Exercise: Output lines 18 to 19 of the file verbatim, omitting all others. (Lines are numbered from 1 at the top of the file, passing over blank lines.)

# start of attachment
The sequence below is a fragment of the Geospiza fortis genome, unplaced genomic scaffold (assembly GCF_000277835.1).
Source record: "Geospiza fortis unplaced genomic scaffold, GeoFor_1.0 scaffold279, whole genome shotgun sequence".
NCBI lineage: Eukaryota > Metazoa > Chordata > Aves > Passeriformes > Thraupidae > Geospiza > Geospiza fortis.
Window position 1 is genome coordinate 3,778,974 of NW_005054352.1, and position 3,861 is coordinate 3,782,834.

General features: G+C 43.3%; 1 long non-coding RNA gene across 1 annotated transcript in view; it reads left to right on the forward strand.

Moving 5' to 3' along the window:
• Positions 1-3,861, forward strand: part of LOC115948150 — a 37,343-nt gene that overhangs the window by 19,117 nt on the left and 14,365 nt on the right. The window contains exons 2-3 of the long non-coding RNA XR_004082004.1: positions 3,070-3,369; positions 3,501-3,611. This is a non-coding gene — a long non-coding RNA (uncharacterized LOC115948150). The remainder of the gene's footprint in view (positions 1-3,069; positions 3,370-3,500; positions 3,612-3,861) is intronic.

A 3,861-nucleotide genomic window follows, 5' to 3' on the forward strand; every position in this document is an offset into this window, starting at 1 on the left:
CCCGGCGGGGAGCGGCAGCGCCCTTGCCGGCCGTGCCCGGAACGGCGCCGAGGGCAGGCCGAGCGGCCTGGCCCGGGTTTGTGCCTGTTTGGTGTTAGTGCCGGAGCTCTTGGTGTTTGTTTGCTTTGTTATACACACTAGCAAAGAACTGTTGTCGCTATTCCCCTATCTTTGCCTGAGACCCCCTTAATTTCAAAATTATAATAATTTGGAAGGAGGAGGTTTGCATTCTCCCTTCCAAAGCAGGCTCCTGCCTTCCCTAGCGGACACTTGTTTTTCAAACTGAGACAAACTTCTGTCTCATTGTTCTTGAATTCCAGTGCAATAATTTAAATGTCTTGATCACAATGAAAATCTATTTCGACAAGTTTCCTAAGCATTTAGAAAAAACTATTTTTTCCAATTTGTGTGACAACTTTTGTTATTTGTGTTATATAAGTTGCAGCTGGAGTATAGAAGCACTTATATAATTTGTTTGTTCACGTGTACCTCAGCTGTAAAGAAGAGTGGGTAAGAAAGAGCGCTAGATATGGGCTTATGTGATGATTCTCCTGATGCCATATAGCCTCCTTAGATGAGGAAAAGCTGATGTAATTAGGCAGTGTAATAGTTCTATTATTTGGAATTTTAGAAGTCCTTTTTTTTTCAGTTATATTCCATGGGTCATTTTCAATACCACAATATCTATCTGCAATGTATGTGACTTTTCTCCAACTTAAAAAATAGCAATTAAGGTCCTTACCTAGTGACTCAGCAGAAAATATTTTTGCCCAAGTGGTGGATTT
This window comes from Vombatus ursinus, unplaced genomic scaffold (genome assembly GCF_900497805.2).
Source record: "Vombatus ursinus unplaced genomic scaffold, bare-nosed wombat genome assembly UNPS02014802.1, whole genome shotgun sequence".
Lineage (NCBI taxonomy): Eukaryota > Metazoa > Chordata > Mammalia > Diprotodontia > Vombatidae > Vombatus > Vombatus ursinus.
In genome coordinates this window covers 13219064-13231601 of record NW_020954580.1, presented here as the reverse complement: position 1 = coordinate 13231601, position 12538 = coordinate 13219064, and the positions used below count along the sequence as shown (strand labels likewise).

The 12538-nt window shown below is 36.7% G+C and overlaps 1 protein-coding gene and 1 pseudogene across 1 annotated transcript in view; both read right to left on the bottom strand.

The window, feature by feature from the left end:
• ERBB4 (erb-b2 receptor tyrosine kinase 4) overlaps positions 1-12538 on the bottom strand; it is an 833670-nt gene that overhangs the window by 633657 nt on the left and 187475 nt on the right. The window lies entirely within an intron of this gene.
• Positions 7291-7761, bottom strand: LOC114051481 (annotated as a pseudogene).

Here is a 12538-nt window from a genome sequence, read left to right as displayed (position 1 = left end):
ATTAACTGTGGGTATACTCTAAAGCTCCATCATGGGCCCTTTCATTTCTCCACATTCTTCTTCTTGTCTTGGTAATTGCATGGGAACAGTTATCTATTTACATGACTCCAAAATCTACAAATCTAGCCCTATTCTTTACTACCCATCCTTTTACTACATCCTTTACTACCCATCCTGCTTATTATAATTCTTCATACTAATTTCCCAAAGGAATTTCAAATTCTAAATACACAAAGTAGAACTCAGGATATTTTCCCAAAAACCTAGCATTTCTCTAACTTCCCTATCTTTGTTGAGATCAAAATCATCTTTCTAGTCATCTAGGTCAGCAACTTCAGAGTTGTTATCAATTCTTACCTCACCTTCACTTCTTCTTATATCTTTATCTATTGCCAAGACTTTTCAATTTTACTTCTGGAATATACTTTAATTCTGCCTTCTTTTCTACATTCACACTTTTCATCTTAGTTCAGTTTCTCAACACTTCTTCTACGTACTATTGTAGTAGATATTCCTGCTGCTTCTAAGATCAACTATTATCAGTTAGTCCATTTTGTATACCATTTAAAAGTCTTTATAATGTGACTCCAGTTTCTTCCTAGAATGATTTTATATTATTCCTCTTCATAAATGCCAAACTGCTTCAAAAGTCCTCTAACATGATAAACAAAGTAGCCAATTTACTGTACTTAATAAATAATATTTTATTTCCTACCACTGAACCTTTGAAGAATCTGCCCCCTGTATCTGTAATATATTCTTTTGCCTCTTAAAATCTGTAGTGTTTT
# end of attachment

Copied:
Here is a 12538-nt window from a genome sequence, read left to right as displayed (position 1 = left end):
ATTAACTGTGGGTATACTCTAAAGCTCCATCATGGGCCCTTTCATTTCTCCACATTCTTCTTCTTGTCTTGGTAATTGCATGGGAACAGTTATCTATTTACATGACTCCAAAATCTACAAATCTAGCCCTATTCTTTACTACCCATCCTTTTACTACATCCTTTACTACCCATCCTGCTTATTATAATTCTTCATACTAATTTCCCAAAGGAATTTCAAATTCTAAATACACAAAGTAGAACTCAGGATATTTTCCCAAAAACCTAGCATTTCTCTAACTTCCCTATCTTTGTTGAGATCAAAATCATCTTTCTAGTCATCTAGGTCAGCAACTTCAGAGTTGTTATCAATTCTTACCTCACCTTCACTTCTTCTTATATCTTTATCTATTGCCAAGACTTTTCAATTTTACTTCTGGAATATACTTTAATTCTGCCTTCTTTTCTACATTCACACTTTTCATCTTAGTTCAGTTTCTCAACACTTCTTCTACGTACTATTGTAGTAGATATTCCTGCTGCTTCTAAGATCAACTATTATCAGTTAGTCCATTTTGTATACCATTTAAAAGTCTTTATAATGTGACTCCAGTTTCTTCCTAGAATGATTTTATATTATTCCTCTTCATAAATGCCAAACTGCTTCAAAAGTCCTCTAACATGATAAACAAAGTAGCCAATTTACTGTACTTAATAAATAATATTTTATTTCCTACCACTGAACCTTTGAAGAATCTGCCCCCTGTATCTGTAATATATTCTTTTGCCTCTTAAAATCTGTAGTGTTTT